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Holman Bible Dictionary

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Greek - commit adultery, adultery, commits adultery
Greek - adultery
Greek - adultery
Greek - commit adultery, in adultery, adultery, commits adultery, committed adultery
Hebrew - commit adultery
Hebrew - adultery, commit adultery, commits adultery, committed adultery, committing of adultery
Hebrew - adultery

is the act of unfaithfulness in marriage that occurs when one of the marriage partners voluntarily engages in sexual intercourse with a person of the opposite sex other than the marriage partner.

Old Testament Israel's covenant law prohibited adultery (Exodus 20:14) and thereby made faithfulness to the marriage relationship central in the divine will for human relationships. Many Old Testament regulations deal with adultery as the adulterous man's offense against the husband of the adulterous wife. Yet both the adulterous man and woman were viewed as guilty, and the punishment of death was prescribed for both (Leviticus 20:10). The severity of the punishment indicates the serious consequences adultery has for the divine-human relationship (Psalms 51:4) as well as for marriage, family, and community relationships.

Several Old Testament prophets used adultery as a metaphor to describe unfaithfulness to God. Idolatry (Ezekiel 23:27) and other pagan religious practices (Jeremiah 3:6-10) were viewed as adulterous unfaithfulness to the exclusive covenant that God established with His people. To engage in such was to play the harlot (Hosea 4:11-14).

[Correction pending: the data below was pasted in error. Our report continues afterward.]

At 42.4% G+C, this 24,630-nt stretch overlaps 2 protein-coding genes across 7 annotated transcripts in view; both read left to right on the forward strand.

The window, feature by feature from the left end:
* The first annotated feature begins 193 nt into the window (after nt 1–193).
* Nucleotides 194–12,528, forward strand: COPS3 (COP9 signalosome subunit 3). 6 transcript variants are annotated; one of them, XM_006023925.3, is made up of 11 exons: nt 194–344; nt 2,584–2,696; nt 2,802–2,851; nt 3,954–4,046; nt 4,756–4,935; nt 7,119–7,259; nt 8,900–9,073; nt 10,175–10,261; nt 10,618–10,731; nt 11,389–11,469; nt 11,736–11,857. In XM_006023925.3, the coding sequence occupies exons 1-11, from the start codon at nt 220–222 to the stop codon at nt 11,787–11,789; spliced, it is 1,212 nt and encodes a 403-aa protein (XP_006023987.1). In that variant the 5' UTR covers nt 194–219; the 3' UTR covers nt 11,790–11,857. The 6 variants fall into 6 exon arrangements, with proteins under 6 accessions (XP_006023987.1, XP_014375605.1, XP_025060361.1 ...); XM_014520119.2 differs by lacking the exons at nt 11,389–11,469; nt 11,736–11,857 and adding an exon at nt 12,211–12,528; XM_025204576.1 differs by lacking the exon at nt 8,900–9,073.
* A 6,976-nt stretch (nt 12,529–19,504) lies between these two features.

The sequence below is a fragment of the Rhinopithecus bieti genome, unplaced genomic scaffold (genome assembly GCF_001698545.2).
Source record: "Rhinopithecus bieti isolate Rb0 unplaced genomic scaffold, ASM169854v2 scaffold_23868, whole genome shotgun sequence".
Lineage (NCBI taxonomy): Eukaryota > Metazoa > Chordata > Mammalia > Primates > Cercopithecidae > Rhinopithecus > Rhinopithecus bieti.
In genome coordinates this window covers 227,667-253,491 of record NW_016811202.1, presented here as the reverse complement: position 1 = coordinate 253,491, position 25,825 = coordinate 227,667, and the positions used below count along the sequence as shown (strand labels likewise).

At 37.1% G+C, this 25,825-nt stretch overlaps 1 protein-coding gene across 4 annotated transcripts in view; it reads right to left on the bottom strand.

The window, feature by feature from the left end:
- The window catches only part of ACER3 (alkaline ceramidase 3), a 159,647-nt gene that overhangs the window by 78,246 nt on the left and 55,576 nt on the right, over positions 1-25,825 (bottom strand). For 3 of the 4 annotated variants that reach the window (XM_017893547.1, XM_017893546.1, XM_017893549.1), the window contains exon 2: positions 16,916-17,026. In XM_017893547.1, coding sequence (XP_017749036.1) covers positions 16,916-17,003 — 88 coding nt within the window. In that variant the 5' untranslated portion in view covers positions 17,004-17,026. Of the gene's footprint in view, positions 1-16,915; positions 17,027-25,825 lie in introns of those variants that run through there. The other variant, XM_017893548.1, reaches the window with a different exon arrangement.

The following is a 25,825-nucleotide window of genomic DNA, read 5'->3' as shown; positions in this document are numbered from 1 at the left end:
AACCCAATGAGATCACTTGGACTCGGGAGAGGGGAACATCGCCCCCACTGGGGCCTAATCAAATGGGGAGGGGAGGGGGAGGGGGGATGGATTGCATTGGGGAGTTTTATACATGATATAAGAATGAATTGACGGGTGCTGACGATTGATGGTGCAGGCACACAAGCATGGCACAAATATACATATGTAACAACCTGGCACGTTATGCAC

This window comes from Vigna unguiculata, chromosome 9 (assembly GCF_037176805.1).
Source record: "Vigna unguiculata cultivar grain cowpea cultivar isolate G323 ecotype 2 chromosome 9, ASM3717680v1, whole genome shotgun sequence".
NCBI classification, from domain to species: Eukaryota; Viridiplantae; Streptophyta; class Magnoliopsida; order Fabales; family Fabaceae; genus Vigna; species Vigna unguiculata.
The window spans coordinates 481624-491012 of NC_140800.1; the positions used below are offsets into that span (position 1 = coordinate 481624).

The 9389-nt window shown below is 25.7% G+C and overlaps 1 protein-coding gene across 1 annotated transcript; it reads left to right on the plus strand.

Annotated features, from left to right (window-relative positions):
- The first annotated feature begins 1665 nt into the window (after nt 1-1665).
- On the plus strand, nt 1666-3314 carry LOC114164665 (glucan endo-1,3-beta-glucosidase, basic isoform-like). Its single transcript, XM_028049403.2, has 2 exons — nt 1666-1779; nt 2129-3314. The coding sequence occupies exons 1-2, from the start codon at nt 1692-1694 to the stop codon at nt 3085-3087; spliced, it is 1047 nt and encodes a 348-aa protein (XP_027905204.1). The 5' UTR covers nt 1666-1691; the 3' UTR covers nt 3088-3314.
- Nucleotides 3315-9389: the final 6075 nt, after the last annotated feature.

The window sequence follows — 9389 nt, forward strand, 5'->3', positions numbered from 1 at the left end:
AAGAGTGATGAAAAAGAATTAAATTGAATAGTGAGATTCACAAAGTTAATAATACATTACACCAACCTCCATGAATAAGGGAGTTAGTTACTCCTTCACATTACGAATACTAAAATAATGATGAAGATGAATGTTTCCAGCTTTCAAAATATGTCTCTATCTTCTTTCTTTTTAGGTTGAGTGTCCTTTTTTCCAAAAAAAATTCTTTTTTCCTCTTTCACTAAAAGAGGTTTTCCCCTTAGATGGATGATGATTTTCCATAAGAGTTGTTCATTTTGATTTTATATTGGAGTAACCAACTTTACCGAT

New Testament Jesus' teachings expanded the Old Testament law to address matters of the heart. Adultery has its origins within (Matthew 15:19), and lust is as much a violation of the law's intent as is illicit sexual intercourse (Matthew 5:27-28). Adultery is one of the “works of the flesh” (Galatians 5:19). It creates enmity with God (James 4:4), and adulterers will not inherit the kingdom of God (1 Corinthians 6:9).

The New Testament associates remarriage after divorce and adultery. Marriage is a lifelong covenant between a man and a woman. Divorce does not break the bond, so remarriage is viewed as adultery except in cases where unfaithfulness was the reason for the divorce (Matthew 5:32; Mark 10:11-12). The marriage bond is broken by death (Romans 7:3; 1 Corinthians 7:39).

Adulterers can be forgiven (John 8:3-11); and once sanctified through repentance, faith, and God's grace, they are included among God's people (1 Corinthians 6:9-11). See Divorce, Marriage.

Michael Fink

Copyright Statement
These dictionary topics are from the Holman Bible Dictionary, published by Broadman & Holman, 1991. All rights reserved. Used by permission of Broadman & Holman.

Bibliography Information
Butler, Trent C. Editor.. "Entry for 'ADULTERY'". "Holman Bible Dictionary".
<>. 1991.


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